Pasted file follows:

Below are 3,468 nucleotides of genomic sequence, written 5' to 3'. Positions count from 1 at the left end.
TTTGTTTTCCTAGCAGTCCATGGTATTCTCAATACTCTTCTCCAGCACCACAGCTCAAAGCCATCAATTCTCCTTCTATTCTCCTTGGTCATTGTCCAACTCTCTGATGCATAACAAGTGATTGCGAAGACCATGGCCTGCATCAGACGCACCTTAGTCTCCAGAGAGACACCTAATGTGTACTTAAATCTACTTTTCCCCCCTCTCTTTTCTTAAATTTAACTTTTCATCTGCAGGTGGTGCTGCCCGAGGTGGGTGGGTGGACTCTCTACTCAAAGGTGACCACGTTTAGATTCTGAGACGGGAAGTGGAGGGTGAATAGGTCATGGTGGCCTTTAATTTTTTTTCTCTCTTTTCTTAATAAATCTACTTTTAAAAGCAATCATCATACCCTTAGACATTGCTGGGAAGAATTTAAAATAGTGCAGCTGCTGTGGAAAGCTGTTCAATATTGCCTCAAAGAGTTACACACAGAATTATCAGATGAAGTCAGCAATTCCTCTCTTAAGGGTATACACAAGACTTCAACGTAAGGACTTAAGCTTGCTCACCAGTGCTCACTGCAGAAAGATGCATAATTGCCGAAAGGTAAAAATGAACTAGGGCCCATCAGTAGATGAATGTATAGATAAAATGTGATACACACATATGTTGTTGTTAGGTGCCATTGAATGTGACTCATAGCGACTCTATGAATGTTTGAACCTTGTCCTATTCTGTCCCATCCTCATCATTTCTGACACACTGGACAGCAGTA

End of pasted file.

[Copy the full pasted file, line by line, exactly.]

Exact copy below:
Below are 3,468 nucleotides of genomic sequence, written 5' to 3'. Positions count from 1 at the left end.
TTTGTTTTCCTAGCAGTCCATGGTATTCTCAATACTCTTCTCCAGCACCACAGCTCAAAGCCATCAATTCTCCTTCTATTCTCCTTGGTCATTGTCCAACTCTCTGATGCATAACAAGTGATTGCGAAGACCATGGCCTGCATCAGACGCACCTTAGTCTCCAGAGAGACACCTAATGTGTACTTAAATCTACTTTTCCCCCCTCTCTTTTCTTAAATTTAACTTTTCATCTGCAGGTGGTGCTGCCCGAGGTGGGTGGGTGGACTCTCTACTCAAAGGTGACCACGTTTAGATTCTGAGACGGGAAGTGGAGGGTGAATAGGTCATGGTGGCCTTTAATTTTTTTTCTCTCTTTTCTTAATAAATCTACTTTTAAAAGCAATCATCATACCCTTAGACATTGCTGGGAAGAATTTAAAATAGTGCAGCTGCTGTGGAAAGCTGTTCAATATTGCCTCAAAGAGTTACACACAGAATTATCAGATGAAGTCAGCAATTCCTCTCTTAAGGGTATACACAAGACTTCAACGTAAGGACTTAAGCTTGCTCACCAGTGCTCACTGCAGAAAGATGCATAATTGCCGAAAGGTAAAAATGAACTAGGGCCCATCAGTAGATGAATGTATAGATAAAATGTGATACACACATATGTTGTTGTTAGGTGCCATTGAATGTGACTCATAGCGACTCTATGAATGTTTGAACCTTGTCCTATTCTGTCCCATCCTCATCATTTCTGACACACTGGACAGCAGTA